Ryan O’Keeffe: I can understand why some agencies feel like pitching can be a waste of time, but personally, it excites me. I like the idea of pitching ideas, and going down into the potential clients offices or, you know, space to present, who you are, and what vision you have for them. So, you know, we like building relationships, we like building trust. So I think as people me and Steve, certainly see that as an opportunity to win other people over. And because we’ve got a good track record of that, of building trust of convincing people that we’re the right people to work with. Yeah, I would definitely feel that pitching would be an advantage for us as an agency. So I would certainly recommend pitching, pitching, pitching, pitching, because not only, you know, it’s not just about winning the work is what you learn through the process, collectively, together as a team coming together. That collaboration, that process of of, you know, process and coming up with something that you’re both or collectively proud of, to present, I think it’s a good learning curve. But you’ve got to be mindful, you’ve got to make sure you’re winning rather than losing through the pitches. So you know, needs to it needs to make business sense as well. Can’t keep pitching without winning.
Alex Holliman: Absolutely, absolutely. And I think that whole thing about, like drawing the team together to deliver their best selves, and then learning through the process, as well as an agency in terms of your service offering is really important as well.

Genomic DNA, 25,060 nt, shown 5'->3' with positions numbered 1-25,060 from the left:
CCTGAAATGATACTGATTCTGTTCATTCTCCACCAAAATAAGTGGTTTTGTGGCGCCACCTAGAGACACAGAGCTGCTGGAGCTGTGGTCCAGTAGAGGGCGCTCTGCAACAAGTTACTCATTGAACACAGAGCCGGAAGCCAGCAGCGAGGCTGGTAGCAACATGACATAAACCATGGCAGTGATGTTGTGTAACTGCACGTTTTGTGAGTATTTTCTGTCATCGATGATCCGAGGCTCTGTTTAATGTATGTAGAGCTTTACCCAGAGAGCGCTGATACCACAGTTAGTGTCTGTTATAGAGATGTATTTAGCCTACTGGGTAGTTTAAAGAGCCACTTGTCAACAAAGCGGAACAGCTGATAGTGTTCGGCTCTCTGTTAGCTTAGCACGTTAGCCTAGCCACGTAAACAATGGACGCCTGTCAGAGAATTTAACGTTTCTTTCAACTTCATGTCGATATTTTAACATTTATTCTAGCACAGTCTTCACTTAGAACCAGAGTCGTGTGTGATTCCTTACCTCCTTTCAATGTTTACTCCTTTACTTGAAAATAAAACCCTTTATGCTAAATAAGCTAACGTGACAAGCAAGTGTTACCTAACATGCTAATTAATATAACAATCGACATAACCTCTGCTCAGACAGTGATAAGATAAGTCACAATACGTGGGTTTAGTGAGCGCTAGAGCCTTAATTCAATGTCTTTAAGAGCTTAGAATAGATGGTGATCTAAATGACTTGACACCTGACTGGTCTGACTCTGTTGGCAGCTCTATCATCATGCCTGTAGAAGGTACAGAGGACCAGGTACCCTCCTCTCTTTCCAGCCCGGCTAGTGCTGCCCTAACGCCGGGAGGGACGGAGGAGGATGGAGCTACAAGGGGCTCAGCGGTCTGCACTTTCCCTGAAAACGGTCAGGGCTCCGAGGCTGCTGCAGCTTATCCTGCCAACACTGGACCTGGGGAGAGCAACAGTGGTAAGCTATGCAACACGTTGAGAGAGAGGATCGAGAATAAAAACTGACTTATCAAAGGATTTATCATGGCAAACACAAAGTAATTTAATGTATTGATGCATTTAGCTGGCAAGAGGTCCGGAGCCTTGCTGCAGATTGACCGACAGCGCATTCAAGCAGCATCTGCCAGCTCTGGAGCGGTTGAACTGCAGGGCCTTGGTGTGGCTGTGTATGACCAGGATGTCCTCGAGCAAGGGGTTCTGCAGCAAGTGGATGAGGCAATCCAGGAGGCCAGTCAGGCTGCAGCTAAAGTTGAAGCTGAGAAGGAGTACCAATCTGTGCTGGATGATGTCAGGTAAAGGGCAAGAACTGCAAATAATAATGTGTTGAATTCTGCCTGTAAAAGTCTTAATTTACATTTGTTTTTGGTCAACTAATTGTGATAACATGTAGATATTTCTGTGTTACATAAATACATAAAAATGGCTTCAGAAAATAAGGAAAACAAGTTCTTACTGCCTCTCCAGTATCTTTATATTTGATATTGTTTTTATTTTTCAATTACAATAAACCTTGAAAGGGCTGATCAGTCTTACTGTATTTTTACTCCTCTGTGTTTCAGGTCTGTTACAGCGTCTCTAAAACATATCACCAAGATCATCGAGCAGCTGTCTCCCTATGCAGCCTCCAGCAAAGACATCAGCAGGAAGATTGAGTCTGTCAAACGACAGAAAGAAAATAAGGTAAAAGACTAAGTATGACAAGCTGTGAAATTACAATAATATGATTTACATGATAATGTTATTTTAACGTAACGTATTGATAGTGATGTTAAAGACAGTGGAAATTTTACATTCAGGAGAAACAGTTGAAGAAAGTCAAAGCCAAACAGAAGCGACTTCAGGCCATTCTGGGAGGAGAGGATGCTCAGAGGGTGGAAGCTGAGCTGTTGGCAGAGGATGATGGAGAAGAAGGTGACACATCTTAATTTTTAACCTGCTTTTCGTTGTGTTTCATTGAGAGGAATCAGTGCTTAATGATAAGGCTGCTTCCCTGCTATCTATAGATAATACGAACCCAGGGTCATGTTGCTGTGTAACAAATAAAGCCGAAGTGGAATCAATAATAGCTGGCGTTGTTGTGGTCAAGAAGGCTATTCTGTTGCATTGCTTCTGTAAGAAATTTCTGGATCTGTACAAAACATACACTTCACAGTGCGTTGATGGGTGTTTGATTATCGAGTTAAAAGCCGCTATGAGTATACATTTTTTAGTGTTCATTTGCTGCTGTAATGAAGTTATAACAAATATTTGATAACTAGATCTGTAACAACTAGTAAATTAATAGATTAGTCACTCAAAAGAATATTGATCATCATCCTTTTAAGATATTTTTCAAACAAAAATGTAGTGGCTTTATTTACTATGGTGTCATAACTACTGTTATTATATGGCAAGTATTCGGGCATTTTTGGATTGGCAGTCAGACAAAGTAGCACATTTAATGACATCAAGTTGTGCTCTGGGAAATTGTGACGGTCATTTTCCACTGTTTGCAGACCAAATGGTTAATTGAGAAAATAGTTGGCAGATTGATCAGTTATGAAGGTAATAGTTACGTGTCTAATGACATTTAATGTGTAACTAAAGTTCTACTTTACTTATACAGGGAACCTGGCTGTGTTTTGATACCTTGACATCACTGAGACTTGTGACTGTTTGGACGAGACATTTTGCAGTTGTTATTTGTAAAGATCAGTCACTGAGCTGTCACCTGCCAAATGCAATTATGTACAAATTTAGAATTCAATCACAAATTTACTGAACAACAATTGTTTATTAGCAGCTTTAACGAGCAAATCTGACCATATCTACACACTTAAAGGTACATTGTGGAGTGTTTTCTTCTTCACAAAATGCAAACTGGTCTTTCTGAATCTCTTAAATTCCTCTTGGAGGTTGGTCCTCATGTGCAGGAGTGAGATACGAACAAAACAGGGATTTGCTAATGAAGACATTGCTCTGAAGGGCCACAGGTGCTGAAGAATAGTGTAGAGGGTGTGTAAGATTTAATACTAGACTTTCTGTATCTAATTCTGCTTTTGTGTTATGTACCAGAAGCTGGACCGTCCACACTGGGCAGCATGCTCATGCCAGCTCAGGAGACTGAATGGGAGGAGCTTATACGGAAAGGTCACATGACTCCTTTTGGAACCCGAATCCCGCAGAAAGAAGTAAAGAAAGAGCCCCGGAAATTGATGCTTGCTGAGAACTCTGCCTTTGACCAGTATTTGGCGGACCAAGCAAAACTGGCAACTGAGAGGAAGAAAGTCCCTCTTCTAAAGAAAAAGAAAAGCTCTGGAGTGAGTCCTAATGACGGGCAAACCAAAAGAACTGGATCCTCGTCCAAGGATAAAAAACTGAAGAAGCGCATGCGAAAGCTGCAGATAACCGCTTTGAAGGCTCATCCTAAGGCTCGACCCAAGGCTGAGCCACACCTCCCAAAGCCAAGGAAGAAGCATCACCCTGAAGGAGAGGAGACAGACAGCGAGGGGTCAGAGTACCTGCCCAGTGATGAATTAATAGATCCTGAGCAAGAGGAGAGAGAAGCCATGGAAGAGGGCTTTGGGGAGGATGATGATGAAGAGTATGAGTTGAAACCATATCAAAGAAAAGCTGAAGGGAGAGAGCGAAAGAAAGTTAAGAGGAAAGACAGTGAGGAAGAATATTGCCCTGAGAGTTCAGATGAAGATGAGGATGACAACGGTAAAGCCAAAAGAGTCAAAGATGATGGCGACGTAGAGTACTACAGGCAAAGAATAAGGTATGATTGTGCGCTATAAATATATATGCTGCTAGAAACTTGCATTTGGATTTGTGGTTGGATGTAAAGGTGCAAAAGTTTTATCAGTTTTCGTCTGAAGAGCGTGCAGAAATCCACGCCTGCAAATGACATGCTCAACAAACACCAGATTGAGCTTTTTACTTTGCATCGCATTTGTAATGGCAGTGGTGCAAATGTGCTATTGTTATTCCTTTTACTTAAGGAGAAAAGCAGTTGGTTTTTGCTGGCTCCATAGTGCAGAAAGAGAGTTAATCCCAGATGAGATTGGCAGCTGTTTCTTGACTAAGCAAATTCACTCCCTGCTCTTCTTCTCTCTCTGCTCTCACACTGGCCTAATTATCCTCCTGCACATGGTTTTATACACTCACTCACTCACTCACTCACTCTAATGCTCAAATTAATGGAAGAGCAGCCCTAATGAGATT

Steve Richards: Yeah, of course, something to add to that as well Alex, which is if you want to win a pitch, invest in your emotional intelligence. So it’s like if I was advising like agency people on how they could up their chances of winning. Yeah, you do all of the standard stuff in terms of like your research and all of the rest of it and understanding who it is you’re pitching to and what they want. But if you’ve got highly effective emotional intelligence, if you work on your communication skills, your ability to influence through communication, active listening and building rapport, if you get those key pillars in place, then you’re more likely to win to win your pitch. And just on like a practical level, don’t make your slides more than 10 slides, and figure out who the oldest person is in the room that you’re pitching to make sure your font size is 50% of that age. If they’re 60, make it point size that and as little words as possible, start with something humorous, something relatable, do some research on who’s in the room and what’s going to connect with them. So if they’re, if you’ve like, don’t search them on the different channels. And if they’re into cycling, then start off the first slide with an image of, of cycling or something like that. So use everything at your disposal in order to build EQ, storytelling styles, to build rapport with your audience to win them over. On the flip side, if you’re if you’re not doing that, or you can’t do that you’re not willing to invest in that sack off the pitching productize what you offer, invest in your personal brand, invest in marketing, and let the people come to you rather than you going out pitching to them.